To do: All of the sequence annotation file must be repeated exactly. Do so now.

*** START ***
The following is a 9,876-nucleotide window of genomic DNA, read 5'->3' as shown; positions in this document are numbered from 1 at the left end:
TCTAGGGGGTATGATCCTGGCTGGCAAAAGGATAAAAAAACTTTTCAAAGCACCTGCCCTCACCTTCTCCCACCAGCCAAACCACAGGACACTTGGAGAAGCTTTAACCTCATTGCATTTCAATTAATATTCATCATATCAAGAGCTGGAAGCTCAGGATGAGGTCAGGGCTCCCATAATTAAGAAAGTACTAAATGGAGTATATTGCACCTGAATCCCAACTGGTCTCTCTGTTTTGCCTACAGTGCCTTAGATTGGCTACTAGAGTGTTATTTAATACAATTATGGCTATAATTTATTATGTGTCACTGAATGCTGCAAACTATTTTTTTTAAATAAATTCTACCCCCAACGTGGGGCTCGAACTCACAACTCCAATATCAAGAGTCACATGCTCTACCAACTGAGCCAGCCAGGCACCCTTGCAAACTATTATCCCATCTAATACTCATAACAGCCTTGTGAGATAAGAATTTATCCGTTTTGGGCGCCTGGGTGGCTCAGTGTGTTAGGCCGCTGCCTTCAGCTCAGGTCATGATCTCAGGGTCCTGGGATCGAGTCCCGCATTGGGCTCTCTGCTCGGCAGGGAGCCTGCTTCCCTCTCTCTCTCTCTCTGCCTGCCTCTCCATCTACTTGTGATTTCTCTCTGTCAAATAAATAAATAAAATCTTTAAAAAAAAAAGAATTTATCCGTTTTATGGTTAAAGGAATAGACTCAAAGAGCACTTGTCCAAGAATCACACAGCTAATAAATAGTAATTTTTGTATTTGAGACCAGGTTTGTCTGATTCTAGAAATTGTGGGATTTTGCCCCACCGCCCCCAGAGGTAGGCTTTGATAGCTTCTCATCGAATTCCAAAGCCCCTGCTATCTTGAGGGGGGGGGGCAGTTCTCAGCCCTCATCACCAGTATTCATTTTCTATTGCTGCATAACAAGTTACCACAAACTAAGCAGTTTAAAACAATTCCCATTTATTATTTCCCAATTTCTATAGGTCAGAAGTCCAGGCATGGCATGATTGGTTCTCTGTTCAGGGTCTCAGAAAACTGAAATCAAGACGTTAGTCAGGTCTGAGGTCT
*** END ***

The following is a 9,876-nucleotide window of genomic DNA, read 5'->3' as shown; positions in this document are numbered from 1 at the left end:
TCTAGGGGGTATGATCCTGGCTGGCAAAAGGATAAAAAAACTTTTCAAAGCACCTGCCCTCACCTTCTCCCACCAGCCAAACCACAGGACACTTGGAGAAGCTTTAACCTCATTGCATTTCAATTAATATTCATCATATCAAGAGCTGGAAGCTCAGGATGAGGTCAGGGCTCCCATAATTAAGAAAGTACTAAATGGAGTATATTGCACCTGAATCCCAACTGGTCTCTCTGTTTTGCCTACAGTGCCTTAGATTGGCTACTAGAGTGTTATTTAATACAATTATGGCTATAATTTATTATGTGTCACTGAATGCTGCAAACTATTTTTTTTAAATAAATTCTACCCCCAACGTGGGGCTCGAACTCACAACTCCAATATCAAGAGTCACATGCTCTACCAACTGAGCCAGCCAGGCACCCTTGCAAACTATTATCCCATCTAATACTCATAACAGCCTTGTGAGATAAGAATTTATCCGTTTTGGGCGCCTGGGTGGCTCAGTGTGTTAGGCCGCTGCCTTCAGCTCAGGTCATGATCTCAGGGTCCTGGGATCGAGTCCCGCATTGGGCTCTCTGCTCGGCAGGGAGCCTGCTTCCCTCTCTCTCTCTCTCTGCCTGCCTCTCCATCTACTTGTGATTTCTCTCTGTCAAATAAATAAATAAAATCTTTAAAAAAAAAAGAATTTATCCGTTTTATGGTTAAAGGAATAGACTCAAAGAGCACTTGTCCAAGAATCACACAGCTAATAAATAGTAATTTTTGTATTTGAGACCAGGTTTGTCTGATTCTAGAAATTGTGGGATTTTGCCCCACCGCCCCCAGAGGTAGGCTTTGATAGCTTCTCATCGAATTCCAAAGCCCCTGCTATCTTGAGGGGGGGGGGCAGTTCTCAGCCCTCATCACCAGTATTCATTTTCTATTGCTGCATAACAAGTTACCACAAACTAAGCAGTTTAAAACAATTCCCATTTATTATTTCCCAATTTCTATAGGTCAGAAGTCCAGGCATGGCATGATTGGTTCTCTGTTCAGGGTCTCAGAAAACTGAAATCAAGACGTTAGTCAGGTCTGAGGTCT